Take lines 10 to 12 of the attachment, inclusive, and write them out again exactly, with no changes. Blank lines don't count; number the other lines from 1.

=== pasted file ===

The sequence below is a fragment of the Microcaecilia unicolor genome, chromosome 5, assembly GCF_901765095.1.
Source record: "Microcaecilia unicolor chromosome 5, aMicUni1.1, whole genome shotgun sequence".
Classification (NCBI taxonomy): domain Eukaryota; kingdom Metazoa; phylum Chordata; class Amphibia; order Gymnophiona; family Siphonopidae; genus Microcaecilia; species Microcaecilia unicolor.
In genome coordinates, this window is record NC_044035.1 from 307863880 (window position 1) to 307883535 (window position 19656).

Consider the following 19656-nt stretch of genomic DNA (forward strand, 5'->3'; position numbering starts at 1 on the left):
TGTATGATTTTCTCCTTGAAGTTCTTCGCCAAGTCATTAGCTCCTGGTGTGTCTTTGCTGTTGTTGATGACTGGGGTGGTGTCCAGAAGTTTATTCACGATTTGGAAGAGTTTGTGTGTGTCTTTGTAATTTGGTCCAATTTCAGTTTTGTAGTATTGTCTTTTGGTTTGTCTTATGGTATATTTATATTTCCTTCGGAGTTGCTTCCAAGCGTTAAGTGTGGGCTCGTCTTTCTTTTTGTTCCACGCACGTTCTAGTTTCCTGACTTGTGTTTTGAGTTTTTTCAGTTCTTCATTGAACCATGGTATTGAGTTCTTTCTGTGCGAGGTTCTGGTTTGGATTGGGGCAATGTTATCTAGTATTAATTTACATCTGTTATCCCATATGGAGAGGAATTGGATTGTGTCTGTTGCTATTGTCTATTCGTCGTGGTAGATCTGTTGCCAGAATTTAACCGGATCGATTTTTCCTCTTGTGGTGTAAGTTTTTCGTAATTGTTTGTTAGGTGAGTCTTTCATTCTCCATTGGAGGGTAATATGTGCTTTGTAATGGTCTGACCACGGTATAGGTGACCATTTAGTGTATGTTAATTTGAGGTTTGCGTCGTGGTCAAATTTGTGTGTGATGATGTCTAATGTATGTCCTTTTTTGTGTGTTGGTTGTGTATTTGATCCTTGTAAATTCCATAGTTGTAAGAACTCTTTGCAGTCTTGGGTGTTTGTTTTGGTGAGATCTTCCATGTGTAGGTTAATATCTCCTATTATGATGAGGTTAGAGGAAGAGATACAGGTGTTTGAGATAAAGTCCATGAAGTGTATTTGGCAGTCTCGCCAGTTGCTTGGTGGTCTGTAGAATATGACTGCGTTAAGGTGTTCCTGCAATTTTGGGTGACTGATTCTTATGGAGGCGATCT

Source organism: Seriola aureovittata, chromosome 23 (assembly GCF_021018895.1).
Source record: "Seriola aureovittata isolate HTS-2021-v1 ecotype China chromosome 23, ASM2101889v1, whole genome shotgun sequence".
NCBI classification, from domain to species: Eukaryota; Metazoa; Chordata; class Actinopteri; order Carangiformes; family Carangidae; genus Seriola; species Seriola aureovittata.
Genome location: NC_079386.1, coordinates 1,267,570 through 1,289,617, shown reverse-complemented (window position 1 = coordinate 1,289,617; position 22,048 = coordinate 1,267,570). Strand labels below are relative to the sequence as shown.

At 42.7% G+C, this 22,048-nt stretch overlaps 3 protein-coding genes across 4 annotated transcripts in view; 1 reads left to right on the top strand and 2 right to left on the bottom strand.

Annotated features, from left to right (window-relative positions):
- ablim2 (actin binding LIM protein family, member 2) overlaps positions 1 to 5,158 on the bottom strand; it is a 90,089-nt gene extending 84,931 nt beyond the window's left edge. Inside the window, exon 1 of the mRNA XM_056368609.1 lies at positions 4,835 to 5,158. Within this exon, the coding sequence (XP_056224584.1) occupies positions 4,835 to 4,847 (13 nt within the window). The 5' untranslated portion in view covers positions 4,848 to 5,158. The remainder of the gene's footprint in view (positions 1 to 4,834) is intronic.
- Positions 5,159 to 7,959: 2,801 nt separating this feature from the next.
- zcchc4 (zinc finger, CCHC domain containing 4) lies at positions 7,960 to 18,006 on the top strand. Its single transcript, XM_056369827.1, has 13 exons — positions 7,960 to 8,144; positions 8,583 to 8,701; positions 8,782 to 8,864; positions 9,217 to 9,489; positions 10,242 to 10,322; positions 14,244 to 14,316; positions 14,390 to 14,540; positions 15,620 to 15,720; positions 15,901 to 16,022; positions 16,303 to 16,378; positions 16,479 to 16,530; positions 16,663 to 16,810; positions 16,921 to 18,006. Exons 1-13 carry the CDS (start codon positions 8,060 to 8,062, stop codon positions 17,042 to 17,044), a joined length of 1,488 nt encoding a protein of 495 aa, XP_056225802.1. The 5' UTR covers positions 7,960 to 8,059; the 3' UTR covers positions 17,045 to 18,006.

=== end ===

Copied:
Genome location: NC_079386.1, coordinates 1,267,570 through 1,289,617, shown reverse-complemented (window position 1 = coordinate 1,289,617; position 22,048 = coordinate 1,267,570). Strand labels below are relative to the sequence as shown.

At 42.7% G+C, this 22,048-nt stretch overlaps 3 protein-coding genes across 4 annotated transcripts in view; 1 reads left to right on the top strand and 2 right to left on the bottom strand.

Annotated features, from left to right (window-relative positions):